If you need more information about RS 2477, the statute changes, or questions about a particular route, contact:
Alaska Department of Natural Resources
Division of Mining, Land & Water
3700 Airport Way
Fairbanks, AK 99709-4699
WET GULCH TRAIL
THIS CASEFILE SUMMARY CONTAINS REVISIONS AND ADDITIONS TO THE CASEFILE
SUMMARY DATED 1/24/95.
THE WET GULCH TRIAL IS LOCATED IN SOUTHCENTRAL ALASKA, IN THE VICINITY
OF KNIK, APPROXIMATELY 20 MILES NORTH OF ANCHORAGE. THE TRAIL ORIGI-
NATES AT THE END OF THE LOCAL ROAD ON THE EASTERN OUTSKIRTS OF THE
COMMUNITY OF KNIK, WHICH IS LOCATED ON THE NORTHERN SHORE OF KNIK ARM.
FROM THE END OF THE ROAD, THE TRAIL TRAVELS NORTHEASTWARD FOR APPROXI-
MATELY 7 MILES, PARALLELING THE NORTHERN SHORE OF KNIK ARM AND A LOCAL
ROAD. ABOUT ONE MILE NORTHEAST OF THE COUMMNITY OF COTTONWOOD, THE
TRAIL VEERS NORTHWARD, FOLLOWING COTTONWOOD CREEK FOR A FEW MILES, AND
CROSSING ANOTHER LOCAL ROAD AND THE
PALMER-WASILLA ROAD. THE TRAIL CONTINUES NORTHWARD
TO THE LITTLE SUSITNA RIVER, RUNS NORTHWARD OVER BALD MOUNTAIN RIDGE,
AND FOLLOWS WET GULCH TO MILE 28 OF HATCHER PASS ROAD. THE LOCATION
OF THE TRAIL, BASED ON HISTORICAL EVIDENCE, HAS BEEN MAPPED BY DNR,
DIVISION OF LAND PERSONNEL, ON USGS 1:63,360 ANCHORAGE B-7, B-8, C-7
AND D-7, AND IS APPROXIMATELY 25 MILES LONG.
THE WET GULCH TRAIL WAS HISTORICALLY USED TO ACCESS THE WILLOW CREEK
MINING DISTRICT FROM THE TOWN OF KNIK.
RST 1467-- Herning Trail
From the townsite of Knik on the Knik-Goose Bay Road, this trail heads north around the west side of Knik Lake, crossing Threemile Lake roughly 2.5 miles to the north. The route continues north alongside a portion of Fish Creek and crosses Big Lake Road at the point where it spans Lucille Creek. After crossing Little Meadow Creek and the Parks Highway roughly 0.75 miles north of the Big Lake Cutoff, the trail ends just north, at the point where it meets the Alaska Railroad. Trail length is 10 miles. The route is mapped on the USGS Anchorage B-8 and C-8 quadrangles. The DOT Trails Inventory depicts it on map 69 (Anchorage quadrangle) as the southern portion of trail 64.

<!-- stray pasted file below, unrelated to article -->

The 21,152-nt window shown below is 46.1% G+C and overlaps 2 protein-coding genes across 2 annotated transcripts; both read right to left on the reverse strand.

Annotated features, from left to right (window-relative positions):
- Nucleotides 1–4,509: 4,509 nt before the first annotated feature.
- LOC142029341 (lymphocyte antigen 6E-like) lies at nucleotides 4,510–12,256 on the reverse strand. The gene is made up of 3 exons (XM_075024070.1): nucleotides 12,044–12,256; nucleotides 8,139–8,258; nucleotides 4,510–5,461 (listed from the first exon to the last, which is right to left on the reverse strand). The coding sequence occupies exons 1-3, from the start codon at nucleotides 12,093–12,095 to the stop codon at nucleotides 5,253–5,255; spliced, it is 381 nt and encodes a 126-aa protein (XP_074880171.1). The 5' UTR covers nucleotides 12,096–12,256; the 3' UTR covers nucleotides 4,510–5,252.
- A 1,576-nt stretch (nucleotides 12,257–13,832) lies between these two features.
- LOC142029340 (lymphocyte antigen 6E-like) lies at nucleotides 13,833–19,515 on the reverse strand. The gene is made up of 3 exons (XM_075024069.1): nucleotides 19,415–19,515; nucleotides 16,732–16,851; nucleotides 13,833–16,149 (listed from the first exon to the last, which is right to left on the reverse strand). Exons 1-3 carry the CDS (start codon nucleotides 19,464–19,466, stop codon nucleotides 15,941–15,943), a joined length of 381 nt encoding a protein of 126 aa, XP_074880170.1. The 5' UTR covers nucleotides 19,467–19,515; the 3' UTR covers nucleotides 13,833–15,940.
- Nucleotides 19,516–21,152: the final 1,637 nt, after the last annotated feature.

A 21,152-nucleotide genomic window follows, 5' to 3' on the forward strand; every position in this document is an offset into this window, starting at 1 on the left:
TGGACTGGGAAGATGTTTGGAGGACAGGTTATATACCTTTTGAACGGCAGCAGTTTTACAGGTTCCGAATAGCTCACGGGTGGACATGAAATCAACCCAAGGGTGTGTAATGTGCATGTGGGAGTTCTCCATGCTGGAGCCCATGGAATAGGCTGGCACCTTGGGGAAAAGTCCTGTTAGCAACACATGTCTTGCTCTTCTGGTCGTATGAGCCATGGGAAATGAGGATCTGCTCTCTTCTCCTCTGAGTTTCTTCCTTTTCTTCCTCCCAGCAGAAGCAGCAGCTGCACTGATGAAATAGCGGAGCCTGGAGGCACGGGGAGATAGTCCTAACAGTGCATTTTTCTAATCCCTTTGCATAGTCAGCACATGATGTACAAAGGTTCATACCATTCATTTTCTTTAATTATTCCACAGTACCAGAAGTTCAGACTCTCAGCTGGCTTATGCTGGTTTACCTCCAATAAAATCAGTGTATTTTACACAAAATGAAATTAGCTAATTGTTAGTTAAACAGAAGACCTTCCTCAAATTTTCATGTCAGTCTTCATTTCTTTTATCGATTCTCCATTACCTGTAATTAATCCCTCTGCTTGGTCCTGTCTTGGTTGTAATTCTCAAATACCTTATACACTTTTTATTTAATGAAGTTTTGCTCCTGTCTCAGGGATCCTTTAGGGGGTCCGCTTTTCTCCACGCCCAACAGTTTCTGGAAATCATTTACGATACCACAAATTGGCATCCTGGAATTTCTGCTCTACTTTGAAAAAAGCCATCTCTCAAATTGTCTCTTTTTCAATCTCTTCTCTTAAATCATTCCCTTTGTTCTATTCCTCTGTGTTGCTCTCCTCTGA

The Herning Trail was a historic freighting and transportation corridor to mining claims along Willow Creek in the early 1900s. It continues as the Houston-Willow Creek Trail (RST 95), to the Willow Creek mining district. Historical documentation includes USGS bulletins, two memoirs, a magazine article, mining history, trail history, and miscellaneous maps.
RST 118-- Knik-Susitna Trail
This 30-mile-long route begins in the town of Knik, on the north side of Knik Arm, north of Anchorage, and heads northwest, joining ADL 200644, a 200-foot right-of-way running through T16N, R3W, SM. This easement becomes ADL 222930, a 400-foot right-of-way heading west to the trail¹s terminus at the Susitna River, within T17N, R7E, SM. The trail appears on USGS Anchorage B-8 and Tyonek C-2 maps. The DOT Trails Inventory depicts it on map 69 (Anchorage quadrangle) as trail 62, and on map 70 (Tyonek quadrangle) as trails 7 and 12. In ARC documents, it is labeled route 20A.
The Knik-Susitna Trail forms part of the historic Iditarod Trail, used to transport people, mail and freight to villages between Anchorage and Nome. Primarily a winter trail, it was passable but swampy in summer. Historical documentation includes ARC annual reports, a USGS bulletin, newspaper accounts, trail and mining histories.
This Personal Assertion form letter can be used for any trail listed as an RS 2477 Trail.
Personal Assertion of RS2477
Attn: (Land mgmt Agency)
RE: RS2477 Right of Way
As a citizen of the United States of America, I am hereby asserting my rights granted to me by Federal Statue RS2477. These routes of travel may include, but are not limited to, highways, roadways, pathways and trails established before 1976 that cross and are on public lands not set aside for public use.
These routes shall also include routes, which through lack of use have been obscured by time. It also includes routes, which due to surface conditions, sand, rock, etc. or impacts of weather that show little or no signs of travel but have been historically used as access ways.
I am personally making an assertion to all right of ways that fall within the purview of RS 2477. This assertion will remain in effect from this day forward until such time responsible land management prevails.